Bold initiatives which may involve beefed-up powers for the new housing minister are being considered to free up the vast level of vacant housing stock and sites around the country.
Newly promoted Minister for Housing, Planning, and Local Government Eoghan Murphy is also considering introducing an affordable rent scheme for professionals in Dublin City, mirroring a system operating in London.
In an interview with the Irish Examiner, Mr Murphy said every option was on the table to solve the housing crisis, including a “big stick” to force action on vacant sites and properties.
He admitted he was a little surprised to have been given the housing portfolio by Taoiseach Leo Varadkar, but he had been advised by him that no idea was too radical or too big to discount.
One of his first priorities is to come up with a way to make the best use of the estimated 189,000 vacant housing units around the country.
He said he is still considering what measures he can bring in to address the crisis, but he is conscious that whatever budgetary changes he might bring in could have legal ramifications.
“I am going to come up against property rights, but we do have a new attorney general, so I have to talk to him, as well,” he said.
The Irish Examiner understands that property owners who have a second home or idle property may be offered enticements, such as grants or tax incentives, to modernise rooms or units. If these are ignored, penalties could be applied, under ideas being considered.
Mr Murphy said it is too early to provide any specifics about what measures he might introduce, but he promised radical action that may involve increased powers.
“They will be bold interventions, they will be something that hasn’t been tried before, so it might require new powers, but I think that’s what we need,” said Mr Murphy. “It’s going to be a carrot-and-stick approach and it is going to be a big stick.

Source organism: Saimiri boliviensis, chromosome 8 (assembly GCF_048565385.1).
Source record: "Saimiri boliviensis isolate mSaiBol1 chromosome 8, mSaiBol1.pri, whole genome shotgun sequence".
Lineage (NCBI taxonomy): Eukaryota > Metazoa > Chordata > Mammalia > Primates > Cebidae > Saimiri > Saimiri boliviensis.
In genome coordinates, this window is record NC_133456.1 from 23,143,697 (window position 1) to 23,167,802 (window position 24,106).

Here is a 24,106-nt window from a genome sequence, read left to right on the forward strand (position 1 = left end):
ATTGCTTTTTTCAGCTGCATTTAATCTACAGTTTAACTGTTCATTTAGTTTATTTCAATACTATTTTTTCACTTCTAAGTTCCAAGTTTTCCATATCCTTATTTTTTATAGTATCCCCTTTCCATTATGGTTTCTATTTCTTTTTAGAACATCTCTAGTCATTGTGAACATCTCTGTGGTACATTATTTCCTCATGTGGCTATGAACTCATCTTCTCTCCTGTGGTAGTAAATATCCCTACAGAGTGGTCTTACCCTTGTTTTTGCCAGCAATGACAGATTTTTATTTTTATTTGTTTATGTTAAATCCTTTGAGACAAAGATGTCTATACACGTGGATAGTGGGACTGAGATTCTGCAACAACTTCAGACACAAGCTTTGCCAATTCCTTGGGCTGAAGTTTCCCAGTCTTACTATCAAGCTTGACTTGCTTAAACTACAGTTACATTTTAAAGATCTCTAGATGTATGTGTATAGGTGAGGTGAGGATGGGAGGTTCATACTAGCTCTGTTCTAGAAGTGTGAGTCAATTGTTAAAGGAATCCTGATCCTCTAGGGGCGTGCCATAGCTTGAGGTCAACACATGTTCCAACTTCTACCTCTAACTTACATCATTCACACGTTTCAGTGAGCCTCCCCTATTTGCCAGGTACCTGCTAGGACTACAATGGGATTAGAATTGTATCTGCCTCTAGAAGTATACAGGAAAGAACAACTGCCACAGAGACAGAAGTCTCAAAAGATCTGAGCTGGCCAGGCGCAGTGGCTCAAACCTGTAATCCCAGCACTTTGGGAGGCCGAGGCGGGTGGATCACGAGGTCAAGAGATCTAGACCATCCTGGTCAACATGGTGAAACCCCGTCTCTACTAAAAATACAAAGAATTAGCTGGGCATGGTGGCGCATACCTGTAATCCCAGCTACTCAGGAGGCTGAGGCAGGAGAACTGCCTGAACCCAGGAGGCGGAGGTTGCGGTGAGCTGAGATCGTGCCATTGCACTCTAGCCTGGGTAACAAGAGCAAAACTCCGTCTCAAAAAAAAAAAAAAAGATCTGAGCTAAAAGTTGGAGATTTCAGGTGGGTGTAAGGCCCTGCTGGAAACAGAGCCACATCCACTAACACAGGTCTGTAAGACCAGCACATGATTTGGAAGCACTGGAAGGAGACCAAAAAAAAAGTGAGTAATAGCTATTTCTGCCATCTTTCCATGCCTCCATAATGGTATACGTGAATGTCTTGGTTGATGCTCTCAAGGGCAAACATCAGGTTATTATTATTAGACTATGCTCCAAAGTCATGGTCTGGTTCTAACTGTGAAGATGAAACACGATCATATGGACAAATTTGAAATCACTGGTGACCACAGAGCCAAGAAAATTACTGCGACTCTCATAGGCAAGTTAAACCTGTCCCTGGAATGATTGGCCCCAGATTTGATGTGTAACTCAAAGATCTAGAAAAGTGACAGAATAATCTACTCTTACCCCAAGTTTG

“There are sites, there are houses, there are stranded assets that aren’t even being used for housing that need to be used.
“Housing is the challenge, the crisis of our time, and we are in it right now. We need to find what new powers we need to make sure we get the supply-side measures in place and we get these new vacant sites into play.”
Earlier this week, economic think-tank the ESRI said the number of new builds required per year to meet basic demand has gone up from 25,000 to between 30,000 and 35,000, whereas only around 13,000 are actually being constructed.
It suggested some homes built during the recession were only being connected to the ESB grid now, which means official completion figures may be much lower.
The new minister has also come under fire after admitting that a pledge by predecessor Simon Coveney to end the use of hotels for housing the homeless by July 1 would not be met.
Mr Murphy also said he is examining how to make affordable rents more of an option for professionals working in cities, along the lines of a system in London.
“I’m in discussions with other parts of government on an affordable rent, to bring on-stream as quickly as possible cost rental models that either a council would manage or someone else would manage on behalf of the council, to make sure people can rent at an affordable rate,” he said.
Councils could lease lands or build units and let them at market rates or with discounts, under plans being considered.
“So instead [in Dublin] of being fleeced at €2,000, that might be paid today for a two-bedroomed anywhere near the city centre, you [the professional tenant] could find a more affordable rent value at a lower rate that would still be profitable, either to the council or the private investor,” said Mr Murphy.
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